Professor Kaori Okano2
2LaTrobe, , Australia
The proportion of women in paid employment reached a record high of almost 70 percent in 2018. The infamous M-curve relating women’s paid employment to age has flattened considerably in the last decade. But many more women than men are in so called irregular employment (hiseiki) which has poor working conditions. This paper examines narratives of individual choice for flexibility and family-work balance in relation to irregular paid employment, and considers how they contribute to maintaining the institutional structure of unequal power in employment. These narratives advance the interests of the dominant group (men in power) while simultaneously disadvantaging the minoritized group (women), although they are often cited by middle class married women with children and the general public. The study draws on the researchers’ interviews with 20 women who have been irregular workers, and regular workers who worked with irregular workers during their careers.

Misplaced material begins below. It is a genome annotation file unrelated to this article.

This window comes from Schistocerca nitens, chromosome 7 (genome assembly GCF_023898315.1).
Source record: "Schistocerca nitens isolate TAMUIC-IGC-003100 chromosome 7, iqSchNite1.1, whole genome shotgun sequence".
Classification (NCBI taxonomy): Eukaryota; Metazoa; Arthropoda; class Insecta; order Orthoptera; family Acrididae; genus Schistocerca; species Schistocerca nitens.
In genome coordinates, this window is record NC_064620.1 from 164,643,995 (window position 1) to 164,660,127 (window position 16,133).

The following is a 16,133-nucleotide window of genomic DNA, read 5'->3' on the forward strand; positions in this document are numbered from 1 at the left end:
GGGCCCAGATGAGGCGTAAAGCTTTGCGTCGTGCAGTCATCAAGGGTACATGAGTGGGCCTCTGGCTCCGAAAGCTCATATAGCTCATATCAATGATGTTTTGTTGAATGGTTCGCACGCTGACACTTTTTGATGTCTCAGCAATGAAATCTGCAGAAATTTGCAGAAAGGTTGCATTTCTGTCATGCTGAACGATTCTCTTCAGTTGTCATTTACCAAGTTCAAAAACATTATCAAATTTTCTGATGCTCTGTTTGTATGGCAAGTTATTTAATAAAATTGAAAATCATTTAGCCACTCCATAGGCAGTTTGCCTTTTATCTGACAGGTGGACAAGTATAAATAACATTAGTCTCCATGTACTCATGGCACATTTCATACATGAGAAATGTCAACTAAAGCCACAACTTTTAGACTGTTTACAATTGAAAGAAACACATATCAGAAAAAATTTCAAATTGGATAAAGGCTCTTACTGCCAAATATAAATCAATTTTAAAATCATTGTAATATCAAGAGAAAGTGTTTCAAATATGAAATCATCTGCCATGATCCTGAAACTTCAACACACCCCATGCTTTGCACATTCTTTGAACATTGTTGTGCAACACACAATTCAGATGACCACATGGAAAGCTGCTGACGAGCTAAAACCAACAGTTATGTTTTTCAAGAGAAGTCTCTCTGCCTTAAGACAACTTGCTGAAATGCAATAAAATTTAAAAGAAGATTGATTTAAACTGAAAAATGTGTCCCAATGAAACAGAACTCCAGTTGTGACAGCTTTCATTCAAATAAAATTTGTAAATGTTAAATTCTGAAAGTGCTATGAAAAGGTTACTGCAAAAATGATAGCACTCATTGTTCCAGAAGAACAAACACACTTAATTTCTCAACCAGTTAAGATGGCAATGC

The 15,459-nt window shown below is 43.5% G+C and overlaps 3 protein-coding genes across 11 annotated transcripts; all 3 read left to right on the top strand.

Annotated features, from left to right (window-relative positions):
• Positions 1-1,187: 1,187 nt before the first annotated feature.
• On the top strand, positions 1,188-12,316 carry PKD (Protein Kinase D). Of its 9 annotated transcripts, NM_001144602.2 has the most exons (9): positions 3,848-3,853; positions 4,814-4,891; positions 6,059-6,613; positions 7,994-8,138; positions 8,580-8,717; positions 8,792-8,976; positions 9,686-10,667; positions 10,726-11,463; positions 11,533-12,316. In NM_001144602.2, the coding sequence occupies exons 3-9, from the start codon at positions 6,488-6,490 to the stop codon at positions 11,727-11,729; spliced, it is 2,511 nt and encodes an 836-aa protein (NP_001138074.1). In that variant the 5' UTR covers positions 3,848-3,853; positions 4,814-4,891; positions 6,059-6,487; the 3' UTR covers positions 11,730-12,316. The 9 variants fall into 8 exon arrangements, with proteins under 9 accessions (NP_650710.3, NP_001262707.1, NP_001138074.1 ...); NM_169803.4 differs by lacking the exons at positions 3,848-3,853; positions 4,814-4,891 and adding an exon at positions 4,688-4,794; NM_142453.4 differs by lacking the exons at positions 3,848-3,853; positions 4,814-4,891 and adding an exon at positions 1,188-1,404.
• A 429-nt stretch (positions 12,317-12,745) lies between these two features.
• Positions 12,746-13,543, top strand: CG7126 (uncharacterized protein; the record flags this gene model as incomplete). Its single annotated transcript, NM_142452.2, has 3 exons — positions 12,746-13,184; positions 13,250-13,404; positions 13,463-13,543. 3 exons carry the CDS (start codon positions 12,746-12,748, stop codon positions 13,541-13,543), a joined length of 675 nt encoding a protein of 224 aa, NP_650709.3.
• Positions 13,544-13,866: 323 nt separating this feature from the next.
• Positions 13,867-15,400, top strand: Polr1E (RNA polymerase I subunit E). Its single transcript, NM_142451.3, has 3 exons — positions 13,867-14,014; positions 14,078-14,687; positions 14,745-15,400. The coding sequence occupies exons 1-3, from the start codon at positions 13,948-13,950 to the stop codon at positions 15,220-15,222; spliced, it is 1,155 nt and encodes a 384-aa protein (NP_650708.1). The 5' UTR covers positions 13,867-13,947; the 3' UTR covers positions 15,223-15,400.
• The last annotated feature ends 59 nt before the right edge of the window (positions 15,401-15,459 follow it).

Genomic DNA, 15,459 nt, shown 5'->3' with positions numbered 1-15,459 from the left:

Kaori Okano, PhD, is a Professor in Japanese/Asian Studies in the School of Humanities and Social Sciences, La Trobe University. She researches social inequality (minoritized social groups) and education, multicultural and antiracist education, the politics of eating at school, and the longitudinal study of life course. Her recent publications include: Discourse, gender and shifting identities in Japan (2018, with Maree), Rethinking Japanese Studies: Eurocentrism and the Asia-Pacific region (2018, with Sugimoto), and Nonformal education and civil society in Japan (2016).